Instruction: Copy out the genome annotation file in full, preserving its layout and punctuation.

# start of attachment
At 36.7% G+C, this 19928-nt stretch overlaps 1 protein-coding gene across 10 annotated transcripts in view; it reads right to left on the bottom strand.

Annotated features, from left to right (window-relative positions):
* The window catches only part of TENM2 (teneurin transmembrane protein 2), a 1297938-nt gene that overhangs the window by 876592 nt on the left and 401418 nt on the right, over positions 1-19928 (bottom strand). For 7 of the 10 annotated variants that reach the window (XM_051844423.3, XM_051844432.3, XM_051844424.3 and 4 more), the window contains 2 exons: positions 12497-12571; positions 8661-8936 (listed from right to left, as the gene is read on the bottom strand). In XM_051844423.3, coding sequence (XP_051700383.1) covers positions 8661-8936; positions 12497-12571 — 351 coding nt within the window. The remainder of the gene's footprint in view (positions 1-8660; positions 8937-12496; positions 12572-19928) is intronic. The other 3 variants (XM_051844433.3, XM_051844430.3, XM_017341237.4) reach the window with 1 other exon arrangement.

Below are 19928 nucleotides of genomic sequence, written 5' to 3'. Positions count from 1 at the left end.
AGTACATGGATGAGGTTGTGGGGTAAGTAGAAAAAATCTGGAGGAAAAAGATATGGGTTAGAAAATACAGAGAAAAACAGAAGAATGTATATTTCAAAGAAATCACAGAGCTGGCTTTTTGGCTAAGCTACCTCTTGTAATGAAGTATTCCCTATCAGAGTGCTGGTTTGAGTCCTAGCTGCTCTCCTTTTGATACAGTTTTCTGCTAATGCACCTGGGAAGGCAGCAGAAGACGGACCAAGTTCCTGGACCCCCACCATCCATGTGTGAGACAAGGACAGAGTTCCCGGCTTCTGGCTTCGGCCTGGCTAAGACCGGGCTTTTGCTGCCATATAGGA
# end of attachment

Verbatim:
At 36.7% G+C, this 19928-nt stretch overlaps 1 protein-coding gene across 10 annotated transcripts in view; it reads right to left on the bottom strand.

Annotated features, from left to right (window-relative positions):
* The window catches only part of TENM2 (teneurin transmembrane protein 2), a 1297938-nt gene that overhangs the window by 876592 nt on the left and 401418 nt on the right, over positions 1-19928 (bottom strand). For 7 of the 10 annotated variants that reach the window (XM_051844423.3, XM_051844432.3, XM_051844424.3 and 4 more), the window contains 2 exons: positions 12497-12571; positions 8661-8936 (listed from right to left, as the gene is read on the bottom strand). In XM_051844423.3, coding sequence (XP_051700383.1) covers positions 8661-8936; positions 12497-12571 — 351 coding nt within the window. The remainder of the gene's footprint in view (positions 1-8660; positions 8937-12496; positions 12572-19928) is intronic. The other 3 variants (XM_051844433.3, XM_051844430.3, XM_017341237.4) reach the window with 1 other exon arrangement.

Below are 19928 nucleotides of genomic sequence, written 5' to 3'. Positions count from 1 at the left end.
AGTACATGGATGAGGTTGTGGGGTAAGTAGAAAAAATCTGGAGGAAAAAGATATGGGTTAGAAAATACAGAGAAAAACAGAAGAATGTATATTTCAAAGAAATCACAGAGCTGGCTTTTTGGCTAAGCTACCTCTTGTAATGAAGTATTCCCTATCAGAGTGCTGGTTTGAGTCCTAGCTGCTCTCCTTTTGATACAGTTTTCTGCTAATGCACCTGGGAAGGCAGCAGAAGACGGACCAAGTTCCTGGACCCCCACCATCCATGTGTGAGACAAGGACAGAGTTCCCGGCTTCTGGCTTCGGCCTGGCTAAGACCGGGCTTTTGCTGCCATATAGGA